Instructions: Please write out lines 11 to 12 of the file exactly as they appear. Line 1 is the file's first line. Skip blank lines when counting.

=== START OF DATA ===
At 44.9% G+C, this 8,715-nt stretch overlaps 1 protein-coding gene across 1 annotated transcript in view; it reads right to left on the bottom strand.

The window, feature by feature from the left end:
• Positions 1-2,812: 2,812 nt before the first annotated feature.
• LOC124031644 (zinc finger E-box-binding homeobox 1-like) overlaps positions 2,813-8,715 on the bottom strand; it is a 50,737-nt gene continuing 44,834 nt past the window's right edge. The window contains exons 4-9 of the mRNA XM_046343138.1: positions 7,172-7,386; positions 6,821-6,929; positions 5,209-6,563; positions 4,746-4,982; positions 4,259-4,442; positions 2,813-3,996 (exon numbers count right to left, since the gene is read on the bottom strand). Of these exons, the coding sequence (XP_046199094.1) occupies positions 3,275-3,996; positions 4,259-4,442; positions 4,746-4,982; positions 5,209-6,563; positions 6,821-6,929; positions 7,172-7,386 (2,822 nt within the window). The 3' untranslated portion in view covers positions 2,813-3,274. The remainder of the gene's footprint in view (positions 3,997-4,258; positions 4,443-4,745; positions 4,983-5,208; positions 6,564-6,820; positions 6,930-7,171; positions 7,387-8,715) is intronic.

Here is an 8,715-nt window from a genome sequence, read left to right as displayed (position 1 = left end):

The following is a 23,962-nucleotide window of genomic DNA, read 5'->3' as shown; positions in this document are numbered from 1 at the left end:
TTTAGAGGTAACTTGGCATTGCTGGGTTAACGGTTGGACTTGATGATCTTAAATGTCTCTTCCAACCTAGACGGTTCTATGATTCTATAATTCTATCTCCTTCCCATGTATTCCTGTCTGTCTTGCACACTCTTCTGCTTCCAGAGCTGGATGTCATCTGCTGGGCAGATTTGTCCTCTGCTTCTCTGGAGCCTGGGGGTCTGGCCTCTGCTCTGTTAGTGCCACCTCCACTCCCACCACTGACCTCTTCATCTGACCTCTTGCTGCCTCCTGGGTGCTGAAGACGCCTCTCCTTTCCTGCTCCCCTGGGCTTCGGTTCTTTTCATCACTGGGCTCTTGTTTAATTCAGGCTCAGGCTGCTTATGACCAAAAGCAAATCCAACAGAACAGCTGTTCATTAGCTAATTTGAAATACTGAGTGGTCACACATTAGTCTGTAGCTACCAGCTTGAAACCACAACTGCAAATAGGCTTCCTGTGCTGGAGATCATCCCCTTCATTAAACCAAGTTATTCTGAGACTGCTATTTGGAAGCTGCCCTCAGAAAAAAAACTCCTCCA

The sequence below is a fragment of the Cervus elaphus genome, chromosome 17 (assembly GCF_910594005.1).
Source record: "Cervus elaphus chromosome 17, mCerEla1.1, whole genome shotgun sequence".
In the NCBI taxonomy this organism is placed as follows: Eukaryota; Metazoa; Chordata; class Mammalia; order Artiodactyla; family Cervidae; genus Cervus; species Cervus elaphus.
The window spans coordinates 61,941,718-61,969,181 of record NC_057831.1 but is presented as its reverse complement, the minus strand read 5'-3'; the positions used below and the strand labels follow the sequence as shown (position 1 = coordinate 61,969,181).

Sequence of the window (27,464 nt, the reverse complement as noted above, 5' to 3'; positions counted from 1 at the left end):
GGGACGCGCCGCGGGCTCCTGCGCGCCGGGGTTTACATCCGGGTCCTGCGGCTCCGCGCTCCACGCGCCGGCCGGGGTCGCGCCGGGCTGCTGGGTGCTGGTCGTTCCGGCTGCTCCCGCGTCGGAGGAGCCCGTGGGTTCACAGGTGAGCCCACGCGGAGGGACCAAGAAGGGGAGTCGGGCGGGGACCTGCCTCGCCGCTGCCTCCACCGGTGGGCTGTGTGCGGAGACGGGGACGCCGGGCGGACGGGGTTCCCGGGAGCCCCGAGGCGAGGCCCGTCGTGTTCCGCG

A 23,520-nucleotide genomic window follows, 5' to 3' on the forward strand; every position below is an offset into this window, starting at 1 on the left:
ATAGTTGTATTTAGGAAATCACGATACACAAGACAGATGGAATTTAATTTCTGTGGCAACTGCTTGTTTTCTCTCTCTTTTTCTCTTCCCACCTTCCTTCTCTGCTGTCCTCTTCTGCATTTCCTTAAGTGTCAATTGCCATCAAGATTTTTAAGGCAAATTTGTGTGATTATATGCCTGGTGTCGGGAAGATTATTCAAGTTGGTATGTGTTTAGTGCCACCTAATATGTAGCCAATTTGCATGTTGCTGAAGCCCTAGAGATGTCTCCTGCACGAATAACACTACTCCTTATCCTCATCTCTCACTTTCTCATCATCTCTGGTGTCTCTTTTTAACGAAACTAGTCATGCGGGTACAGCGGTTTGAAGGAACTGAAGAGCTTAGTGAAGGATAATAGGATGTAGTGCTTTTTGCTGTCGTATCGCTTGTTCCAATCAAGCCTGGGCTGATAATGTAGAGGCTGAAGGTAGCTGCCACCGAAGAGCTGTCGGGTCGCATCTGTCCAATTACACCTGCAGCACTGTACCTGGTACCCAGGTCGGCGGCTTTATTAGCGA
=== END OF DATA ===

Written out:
The window spans coordinates 61,941,718-61,969,181 of record NC_057831.1 but is presented as its reverse complement, the minus strand read 5'-3'; the positions used below and the strand labels follow the sequence as shown (position 1 = coordinate 61,969,181).

Sequence of the window (27,464 nt, the reverse complement as noted above, 5' to 3'; positions counted from 1 at the left end):